Industry 4.0: The Slow Revolution, Part 1

Stephen DeAngelis

April 16, 2019

A revolution in manufacturing is fomenting — at least that’s what we’ve been told for nearly a decade. The revolution is often labeled “Industry 4.0” signaling it’s the fourth industrial revolution. According to Ashwin Kshirasagar, “The term Industry 4.0 was coined [in 2011] by the BMBF in Germany (Federal Ministry of Education and Research), which was a project by the German government to focus on the digitization of the manufacturing industry.”[1] It makes perfect sense that manufacturing, like other industries, must adapt to the digital age. For years business consultants have suggested companies organized around principles developed during the industrial age need to transform into digital enterprises in order to survive in the digital age. However, transforming has proven difficult for many manufacturers because manufacturing is the beating heart of the industrial age. Change, however, is inevitable.


Deloitte analysts note, “Faced with an ever-increasing array of new technologies, organizational silos that hamper decision-making, and in many cases a lack of vision, many leaders are challenged to develop effective strategies as they seek to navigate Industry 4.0.”[2] They draw that conclusion from “a survey of more than 2,000 C-suite executives from 19 countries on how they and their organizations are embracing the opportunities and challenges of Industry 4.0.” They cite eleven specific challenges hampering Industry 4.0 transformation. They are:


1) Lack of vision on the part of leadership
2) Too many technological choices
3) Organizational or geographical silos
4) Pressure to deliver short-term results
5) Lack of skilled talent
6) Lack of diverse perspectives
7) Resistance to change
8) Lack of strategic imperative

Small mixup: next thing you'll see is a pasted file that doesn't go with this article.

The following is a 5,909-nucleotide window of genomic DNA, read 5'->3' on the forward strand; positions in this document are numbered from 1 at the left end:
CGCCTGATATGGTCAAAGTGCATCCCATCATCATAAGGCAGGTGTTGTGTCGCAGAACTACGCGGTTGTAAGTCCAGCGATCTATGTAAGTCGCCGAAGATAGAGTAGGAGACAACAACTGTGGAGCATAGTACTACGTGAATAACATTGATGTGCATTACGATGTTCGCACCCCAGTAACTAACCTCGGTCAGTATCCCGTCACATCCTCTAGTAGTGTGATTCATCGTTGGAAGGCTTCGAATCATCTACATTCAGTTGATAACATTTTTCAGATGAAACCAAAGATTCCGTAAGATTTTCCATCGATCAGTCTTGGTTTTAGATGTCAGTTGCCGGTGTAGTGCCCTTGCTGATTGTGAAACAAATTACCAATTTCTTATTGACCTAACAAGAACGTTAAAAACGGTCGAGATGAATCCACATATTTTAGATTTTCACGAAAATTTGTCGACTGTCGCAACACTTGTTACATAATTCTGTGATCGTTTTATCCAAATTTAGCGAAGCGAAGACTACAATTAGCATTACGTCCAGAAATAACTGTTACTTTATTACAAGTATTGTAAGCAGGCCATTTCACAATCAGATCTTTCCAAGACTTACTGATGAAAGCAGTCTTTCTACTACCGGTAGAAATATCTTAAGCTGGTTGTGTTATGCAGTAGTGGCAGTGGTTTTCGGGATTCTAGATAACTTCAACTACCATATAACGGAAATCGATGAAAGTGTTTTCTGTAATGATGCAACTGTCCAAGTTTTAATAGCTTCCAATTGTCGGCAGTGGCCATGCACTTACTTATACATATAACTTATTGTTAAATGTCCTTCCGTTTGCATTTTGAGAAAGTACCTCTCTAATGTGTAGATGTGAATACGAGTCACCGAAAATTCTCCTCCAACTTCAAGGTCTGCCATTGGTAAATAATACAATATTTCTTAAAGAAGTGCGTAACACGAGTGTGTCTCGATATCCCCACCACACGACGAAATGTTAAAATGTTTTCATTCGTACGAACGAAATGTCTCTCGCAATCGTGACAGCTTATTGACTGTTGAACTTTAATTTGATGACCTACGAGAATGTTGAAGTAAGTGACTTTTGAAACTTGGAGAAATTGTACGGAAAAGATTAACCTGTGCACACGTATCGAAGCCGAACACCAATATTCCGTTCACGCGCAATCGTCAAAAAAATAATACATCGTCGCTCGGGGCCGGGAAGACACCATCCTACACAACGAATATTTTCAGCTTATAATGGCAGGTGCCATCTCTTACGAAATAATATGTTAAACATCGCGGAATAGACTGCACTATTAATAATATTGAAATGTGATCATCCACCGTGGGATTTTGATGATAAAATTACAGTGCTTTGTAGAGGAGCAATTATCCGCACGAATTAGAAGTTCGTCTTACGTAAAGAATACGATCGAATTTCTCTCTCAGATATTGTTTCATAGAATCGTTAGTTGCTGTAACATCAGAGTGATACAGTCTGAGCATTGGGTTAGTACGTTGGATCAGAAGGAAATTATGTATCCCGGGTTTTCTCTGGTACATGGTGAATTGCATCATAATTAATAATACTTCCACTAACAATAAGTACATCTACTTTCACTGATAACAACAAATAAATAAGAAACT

9) Funding challenges
10) The pace of change
11) Fear of failure


Many revolutions incubate for years before hatching into full-fledged drivers of change. Industry 4.0 certainly fits that pattern. In order to join the revolution, manufacturers need to embrace three digital age technologies: big data, artificial intelligence (AI), and the Internet of Things (IoT).


Industry 4.0 technology drivers


Since C-level executives cite too many technological choices as one of the barriers to Industry 4.0 transformation, the relatively slow rate of transformation should not be surprising. Charles Towers-Clark, Group CEO of Pod Group, asserts, “Big Data, AI, and IoT are three of the most widely misappropriated terms of recent times, and many do not know how these technologies are linked, or how they have paved the way for the technological progress we have come to expect.”[3] With other technologies — like augmented reality, telemetrics, robotic process automation, 5G telecommunications, and 3D printing — added to the mix, it’s little wonder executives are having difficulty making sense of it all. The best place to start is with the three foundational technologies: big data, AI, and IoT (sometimes called the Industrial Internet of Things (IIoT)).


Big data. The digital age is primarily based on the generation and availability of data. Data can be structured (e.g., spreadsheets) or unstructured (e.g., social media comments) and, at the highest level, can be either qualitative or quantitative. Minitab analysts note, “Quantitative data deals with numbers and things you can measure objectively: dimensions such as height, width, and length. Temperature and humidity. Prices. Area and volume. Qualitative data deals with characteristics and descriptors that can’t be easily measured, but can be observed subjectively — such as smells, tastes, textures, attractiveness, and color.”[4] Obtaining data is not generally a challenge for manufacturers — they’re drowning in data. In order to make sense of all that data, they require cognitive technologies capable of providing advanced analytics. Towers-Clark notes, “The rise of social media and e-commerce led to the idea of a digital persona, and the incredible value of data became apparent.”